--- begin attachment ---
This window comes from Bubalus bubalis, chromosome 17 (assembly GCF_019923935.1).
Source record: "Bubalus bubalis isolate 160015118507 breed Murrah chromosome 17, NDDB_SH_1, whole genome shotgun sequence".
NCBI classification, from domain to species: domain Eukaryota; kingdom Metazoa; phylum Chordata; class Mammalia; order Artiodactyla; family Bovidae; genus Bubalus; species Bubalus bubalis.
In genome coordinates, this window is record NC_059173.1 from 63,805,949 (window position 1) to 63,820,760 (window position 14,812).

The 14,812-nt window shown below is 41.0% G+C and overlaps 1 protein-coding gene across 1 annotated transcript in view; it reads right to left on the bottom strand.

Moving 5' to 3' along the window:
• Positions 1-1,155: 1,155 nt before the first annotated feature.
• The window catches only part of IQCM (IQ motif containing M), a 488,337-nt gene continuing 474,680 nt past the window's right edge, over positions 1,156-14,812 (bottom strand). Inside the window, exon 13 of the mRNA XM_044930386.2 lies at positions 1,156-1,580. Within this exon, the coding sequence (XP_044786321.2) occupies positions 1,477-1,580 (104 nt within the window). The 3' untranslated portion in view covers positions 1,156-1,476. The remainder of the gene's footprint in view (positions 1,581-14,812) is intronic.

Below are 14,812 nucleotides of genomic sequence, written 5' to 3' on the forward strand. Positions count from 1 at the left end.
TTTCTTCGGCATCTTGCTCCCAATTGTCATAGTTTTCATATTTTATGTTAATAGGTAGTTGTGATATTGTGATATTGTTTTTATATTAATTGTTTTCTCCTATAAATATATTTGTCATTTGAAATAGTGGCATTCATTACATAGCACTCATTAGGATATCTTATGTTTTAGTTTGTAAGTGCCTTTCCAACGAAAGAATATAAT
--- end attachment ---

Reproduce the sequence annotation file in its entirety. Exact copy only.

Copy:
This window comes from Bubalus bubalis, chromosome 17 (assembly GCF_019923935.1).
Source record: "Bubalus bubalis isolate 160015118507 breed Murrah chromosome 17, NDDB_SH_1, whole genome shotgun sequence".
NCBI classification, from domain to species: domain Eukaryota; kingdom Metazoa; phylum Chordata; class Mammalia; order Artiodactyla; family Bovidae; genus Bubalus; species Bubalus bubalis.
In genome coordinates, this window is record NC_059173.1 from 63,805,949 (window position 1) to 63,820,760 (window position 14,812).

The 14,812-nt window shown below is 41.0% G+C and overlaps 1 protein-coding gene across 1 annotated transcript in view; it reads right to left on the bottom strand.

Moving 5' to 3' along the window:
• Positions 1-1,155: 1,155 nt before the first annotated feature.
• The window catches only part of IQCM (IQ motif containing M), a 488,337-nt gene continuing 474,680 nt past the window's right edge, over positions 1,156-14,812 (bottom strand). Inside the window, exon 13 of the mRNA XM_044930386.2 lies at positions 1,156-1,580. Within this exon, the coding sequence (XP_044786321.2) occupies positions 1,477-1,580 (104 nt within the window). The 3' untranslated portion in view covers positions 1,156-1,476. The remainder of the gene's footprint in view (positions 1,581-14,812) is intronic.

Below are 14,812 nucleotides of genomic sequence, written 5' to 3' on the forward strand. Positions count from 1 at the left end.
TTTCTTCGGCATCTTGCTCCCAATTGTCATAGTTTTCATATTTTATGTTAATAGGTAGTTGTGATATTGTGATATTGTTTTTATATTAATTGTTTTCTCCTATAAATATATTTGTCATTTGAAATAGTGGCATTCATTACATAGCACTCATTAGGATATCTTATGTTTTAGTTTGTAAGTGCCTTTCCAACGAAAGAATATAAT